Thanks to Ken Ronkowitz for posting this on Facebook. When I read this, I thought it did explain a lot of tools that are needed, and where there are gaps. One of my first blog posts here on TechCommGeekMom was about how I didn’t have access to the tools to put to practice much of what I had learned on a foundational basis. Between experience and education, I had most of the abstract tools needed to become an instructional designer, but evidently not enough of the physical tools described (although I had most of them). The other problem, which I’ve mentioned many times before is that even getting all or most of these skills in takes time, and even once you have them, there’s no such thing as an entry-level instructional designer position. Believe me, I looked for four or five years and gave up. It’s not that what is being outlined here is unreasonable, but gaining the knowledge outlined here still takes a lot of time and effort that yes, a certificate isn’t going to necessarily teach you.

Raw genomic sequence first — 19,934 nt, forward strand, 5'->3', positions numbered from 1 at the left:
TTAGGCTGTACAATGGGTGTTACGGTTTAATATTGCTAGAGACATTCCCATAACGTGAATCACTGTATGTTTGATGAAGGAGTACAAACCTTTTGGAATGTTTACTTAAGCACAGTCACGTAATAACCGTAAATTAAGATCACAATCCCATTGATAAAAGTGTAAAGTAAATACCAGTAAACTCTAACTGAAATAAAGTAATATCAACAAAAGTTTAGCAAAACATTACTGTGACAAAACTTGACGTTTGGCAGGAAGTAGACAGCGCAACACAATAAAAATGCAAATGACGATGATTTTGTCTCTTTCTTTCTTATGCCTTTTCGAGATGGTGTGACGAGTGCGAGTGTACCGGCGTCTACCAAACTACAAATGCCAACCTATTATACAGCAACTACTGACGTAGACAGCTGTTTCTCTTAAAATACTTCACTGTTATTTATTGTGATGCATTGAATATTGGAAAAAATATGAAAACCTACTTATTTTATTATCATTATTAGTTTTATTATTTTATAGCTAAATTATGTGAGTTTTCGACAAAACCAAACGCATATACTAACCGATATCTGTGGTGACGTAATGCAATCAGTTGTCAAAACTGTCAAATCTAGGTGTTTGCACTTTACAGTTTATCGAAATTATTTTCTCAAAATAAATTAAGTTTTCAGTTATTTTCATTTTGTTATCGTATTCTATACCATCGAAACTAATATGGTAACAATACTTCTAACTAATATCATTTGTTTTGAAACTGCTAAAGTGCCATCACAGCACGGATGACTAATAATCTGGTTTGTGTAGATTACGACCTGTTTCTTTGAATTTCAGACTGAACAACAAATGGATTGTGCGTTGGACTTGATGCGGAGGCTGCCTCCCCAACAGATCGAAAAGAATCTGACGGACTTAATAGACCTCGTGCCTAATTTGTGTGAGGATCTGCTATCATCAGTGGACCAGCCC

What do you think? Include your comments below.